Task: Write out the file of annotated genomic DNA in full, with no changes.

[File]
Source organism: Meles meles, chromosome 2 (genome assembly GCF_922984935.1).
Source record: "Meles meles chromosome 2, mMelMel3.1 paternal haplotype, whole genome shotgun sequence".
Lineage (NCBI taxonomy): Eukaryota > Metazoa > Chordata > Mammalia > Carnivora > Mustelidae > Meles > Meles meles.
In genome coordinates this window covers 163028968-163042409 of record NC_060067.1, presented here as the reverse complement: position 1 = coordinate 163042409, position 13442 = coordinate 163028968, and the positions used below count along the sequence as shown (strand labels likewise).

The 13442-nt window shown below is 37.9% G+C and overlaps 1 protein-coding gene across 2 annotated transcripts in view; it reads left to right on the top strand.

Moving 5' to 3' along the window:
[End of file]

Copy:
Source organism: Meles meles, chromosome 2 (genome assembly GCF_922984935.1).
Source record: "Meles meles chromosome 2, mMelMel3.1 paternal haplotype, whole genome shotgun sequence".
Lineage (NCBI taxonomy): Eukaryota > Metazoa > Chordata > Mammalia > Carnivora > Mustelidae > Meles > Meles meles.
In genome coordinates this window covers 163028968-163042409 of record NC_060067.1, presented here as the reverse complement: position 1 = coordinate 163042409, position 13442 = coordinate 163028968, and the positions used below count along the sequence as shown (strand labels likewise).

The 13442-nt window shown below is 37.9% G+C and overlaps 1 protein-coding gene across 2 annotated transcripts in view; it reads left to right on the top strand.

Moving 5' to 3' along the window: